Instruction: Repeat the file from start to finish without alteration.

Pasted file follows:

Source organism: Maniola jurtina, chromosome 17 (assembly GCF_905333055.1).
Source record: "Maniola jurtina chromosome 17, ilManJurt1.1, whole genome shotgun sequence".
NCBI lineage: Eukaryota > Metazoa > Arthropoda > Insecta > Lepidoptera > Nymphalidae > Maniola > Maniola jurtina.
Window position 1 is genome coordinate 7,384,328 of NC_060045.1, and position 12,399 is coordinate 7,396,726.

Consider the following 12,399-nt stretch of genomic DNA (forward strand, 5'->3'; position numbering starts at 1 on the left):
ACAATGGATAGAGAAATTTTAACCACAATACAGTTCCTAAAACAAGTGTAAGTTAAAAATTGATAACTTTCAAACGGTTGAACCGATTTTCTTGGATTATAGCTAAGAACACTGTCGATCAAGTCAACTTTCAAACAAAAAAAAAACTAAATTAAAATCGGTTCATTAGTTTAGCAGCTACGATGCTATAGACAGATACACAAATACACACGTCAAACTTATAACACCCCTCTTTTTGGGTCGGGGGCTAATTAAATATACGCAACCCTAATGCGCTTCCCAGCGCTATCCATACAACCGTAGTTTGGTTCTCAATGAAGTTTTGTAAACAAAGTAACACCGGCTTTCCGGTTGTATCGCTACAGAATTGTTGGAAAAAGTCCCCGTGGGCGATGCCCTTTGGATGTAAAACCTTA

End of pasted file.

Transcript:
Source organism: Maniola jurtina, chromosome 17 (assembly GCF_905333055.1).
Source record: "Maniola jurtina chromosome 17, ilManJurt1.1, whole genome shotgun sequence".
NCBI lineage: Eukaryota > Metazoa > Arthropoda > Insecta > Lepidoptera > Nymphalidae > Maniola > Maniola jurtina.
Window position 1 is genome coordinate 7,384,328 of NC_060045.1, and position 12,399 is coordinate 7,396,726.

Consider the following 12,399-nt stretch of genomic DNA (forward strand, 5'->3'; position numbering starts at 1 on the left):
ACAATGGATAGAGAAATTTTAACCACAATACAGTTCCTAAAACAAGTGTAAGTTAAAAATTGATAACTTTCAAACGGTTGAACCGATTTTCTTGGATTATAGCTAAGAACACTGTCGATCAAGTCAACTTTCAAACAAAAAAAAAACTAAATTAAAATCGGTTCATTAGTTTAGCAGCTACGATGCTATAGACAGATACACAAATACACACGTCAAACTTATAACACCCCTCTTTTTGGGTCGGGGGCTAATTAAATATACGCAACCCTAATGCGCTTCCCAGCGCTATCCATACAACCGTAGTTTGGTTCTCAATGAAGTTTTGTAAACAAAGTAACACCGGCTTTCCGGTTGTATCGCTACAGAATTGTTGGAAAAAGTCCCCGTGGGCGATGCCCTTTGGATGTAAAACCTTA